Policy Report: Fighting for true GE transparency

By Aimee Simpson

This article was originally published in November 2020

Led by the legal team at the Center for Food Safety (CFS), PCC joined other plaintiffs this past summer in filing a lawsuit against the U.S. Department of Agriculture (USDA) and its rule on genetically engineered (GE) food labeling, known as the National Bioengineered Food Disclosure Standard (NBFDS).

PCC has voiced its disappointment in the rule since its release at the end of 2018 and has been forced to roll back its own GMO labeling program to comply with the rule and avoid consumer confusion. Some of the primary issues with the rule include its mandate to use the term “bioengineered” (instead of more commonly recognized terms of GE and GMO), allowance of QR codes and text messages as acceptable forms of labeling, exemption of highly processed GE foods and ingredients as “undetectable,” and prohibition against labeling certain categories of foods, such as meat from animals that were fed GE grain.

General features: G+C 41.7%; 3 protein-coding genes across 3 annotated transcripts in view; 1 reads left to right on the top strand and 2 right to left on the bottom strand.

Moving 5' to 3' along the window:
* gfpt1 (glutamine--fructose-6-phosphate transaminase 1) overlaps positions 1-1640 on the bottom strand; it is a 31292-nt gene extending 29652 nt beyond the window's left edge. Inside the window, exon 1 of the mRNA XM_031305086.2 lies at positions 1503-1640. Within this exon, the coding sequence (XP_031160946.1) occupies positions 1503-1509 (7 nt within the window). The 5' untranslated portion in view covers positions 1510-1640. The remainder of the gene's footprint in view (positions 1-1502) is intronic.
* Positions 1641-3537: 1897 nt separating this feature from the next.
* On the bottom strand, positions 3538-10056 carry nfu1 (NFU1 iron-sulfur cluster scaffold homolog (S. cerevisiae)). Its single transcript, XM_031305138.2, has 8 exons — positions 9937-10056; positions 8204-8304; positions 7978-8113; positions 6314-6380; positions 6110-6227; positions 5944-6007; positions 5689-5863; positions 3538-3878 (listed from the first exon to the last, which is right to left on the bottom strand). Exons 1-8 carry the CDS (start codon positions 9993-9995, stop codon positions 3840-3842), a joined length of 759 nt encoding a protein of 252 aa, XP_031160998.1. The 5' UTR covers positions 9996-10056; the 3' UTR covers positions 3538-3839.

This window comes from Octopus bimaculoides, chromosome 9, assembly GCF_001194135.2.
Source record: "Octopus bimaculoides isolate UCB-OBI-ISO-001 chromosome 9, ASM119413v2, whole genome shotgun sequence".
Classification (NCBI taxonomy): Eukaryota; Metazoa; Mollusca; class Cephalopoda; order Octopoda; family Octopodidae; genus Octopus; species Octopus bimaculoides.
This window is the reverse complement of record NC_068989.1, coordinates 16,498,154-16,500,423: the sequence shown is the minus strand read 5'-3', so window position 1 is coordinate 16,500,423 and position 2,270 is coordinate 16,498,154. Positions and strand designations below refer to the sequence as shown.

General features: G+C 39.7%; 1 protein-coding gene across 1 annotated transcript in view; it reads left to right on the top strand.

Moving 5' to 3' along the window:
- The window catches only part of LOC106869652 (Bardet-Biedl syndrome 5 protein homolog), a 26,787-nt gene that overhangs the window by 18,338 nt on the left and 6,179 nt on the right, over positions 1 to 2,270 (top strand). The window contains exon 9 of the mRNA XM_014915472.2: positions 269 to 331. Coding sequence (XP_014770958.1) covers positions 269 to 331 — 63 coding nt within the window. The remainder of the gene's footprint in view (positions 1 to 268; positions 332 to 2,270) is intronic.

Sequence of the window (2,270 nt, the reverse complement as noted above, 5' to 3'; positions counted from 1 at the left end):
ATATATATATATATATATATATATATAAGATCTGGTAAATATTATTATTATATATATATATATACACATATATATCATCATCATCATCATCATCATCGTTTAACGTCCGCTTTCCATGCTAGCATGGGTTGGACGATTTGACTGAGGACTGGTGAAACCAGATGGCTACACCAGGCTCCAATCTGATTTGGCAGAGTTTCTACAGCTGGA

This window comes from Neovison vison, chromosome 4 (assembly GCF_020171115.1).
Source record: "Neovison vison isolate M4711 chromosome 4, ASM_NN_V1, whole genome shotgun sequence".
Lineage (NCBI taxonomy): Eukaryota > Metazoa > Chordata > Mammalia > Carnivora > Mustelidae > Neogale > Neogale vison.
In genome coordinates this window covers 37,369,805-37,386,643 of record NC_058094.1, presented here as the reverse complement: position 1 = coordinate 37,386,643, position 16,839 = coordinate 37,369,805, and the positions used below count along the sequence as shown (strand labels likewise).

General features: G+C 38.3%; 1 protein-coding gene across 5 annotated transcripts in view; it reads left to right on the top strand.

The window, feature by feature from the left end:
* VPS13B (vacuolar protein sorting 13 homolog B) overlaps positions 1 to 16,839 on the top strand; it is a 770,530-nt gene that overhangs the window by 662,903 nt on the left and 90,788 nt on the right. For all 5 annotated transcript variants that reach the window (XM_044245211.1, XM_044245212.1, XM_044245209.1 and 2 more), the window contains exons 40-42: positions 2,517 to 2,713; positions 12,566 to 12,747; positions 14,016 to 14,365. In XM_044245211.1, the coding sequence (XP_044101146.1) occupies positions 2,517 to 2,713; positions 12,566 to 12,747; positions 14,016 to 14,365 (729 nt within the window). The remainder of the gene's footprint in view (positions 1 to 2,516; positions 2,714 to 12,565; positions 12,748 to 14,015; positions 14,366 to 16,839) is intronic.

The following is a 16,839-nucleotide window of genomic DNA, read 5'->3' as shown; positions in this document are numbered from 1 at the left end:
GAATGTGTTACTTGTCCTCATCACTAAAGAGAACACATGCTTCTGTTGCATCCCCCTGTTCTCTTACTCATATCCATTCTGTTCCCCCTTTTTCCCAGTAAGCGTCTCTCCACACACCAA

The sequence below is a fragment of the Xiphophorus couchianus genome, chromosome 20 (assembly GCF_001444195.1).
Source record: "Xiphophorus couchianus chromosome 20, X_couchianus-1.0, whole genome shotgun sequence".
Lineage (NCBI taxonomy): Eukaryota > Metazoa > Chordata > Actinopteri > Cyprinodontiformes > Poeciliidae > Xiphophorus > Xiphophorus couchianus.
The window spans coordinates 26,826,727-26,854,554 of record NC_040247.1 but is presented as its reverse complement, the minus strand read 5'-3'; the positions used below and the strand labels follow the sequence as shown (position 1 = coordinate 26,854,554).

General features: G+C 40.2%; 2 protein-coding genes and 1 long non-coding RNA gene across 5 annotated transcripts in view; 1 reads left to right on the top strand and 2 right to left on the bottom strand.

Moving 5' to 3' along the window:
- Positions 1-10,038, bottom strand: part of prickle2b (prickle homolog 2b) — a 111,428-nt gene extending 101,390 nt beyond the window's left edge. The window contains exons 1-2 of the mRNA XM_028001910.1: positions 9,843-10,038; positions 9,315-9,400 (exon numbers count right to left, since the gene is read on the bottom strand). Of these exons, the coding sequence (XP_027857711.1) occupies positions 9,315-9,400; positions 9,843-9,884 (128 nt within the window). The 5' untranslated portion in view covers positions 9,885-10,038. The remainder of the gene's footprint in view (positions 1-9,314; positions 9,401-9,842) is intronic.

The lawsuit, filed in the Northern District of California, alleges that these four components of the rule constitute arbitrary and capricious rulemaking and a violation of the First Amendment rights of retailers and food manufacturers to provide truthful information to their consumers. The lawsuit also takes aim at the preemption of states issuing GE seed labeling requirements. Ultimately, plaintiffs hope to have the regulations declared as unlawful and force the USDA to better align the regulations with consumer expectations and legal requirements.

Food manufacturers, retailers and other regulated entities are not mandated to comply with the standard until January 2022, and, as with any legal proceeding, definitive rulings on the claims will take some time and may not occur until after the compliance date. There is also the potential for the lawsuit to pause the standard’s implementation until the legal issues are settled.

In the interim, look for PCC Advocates emails for more real-time updates on the lawsuit’s progress (you can sign up here). Check out the CFS website to read the complaint and receive updates: (Center for Food Safety).

Also in this issue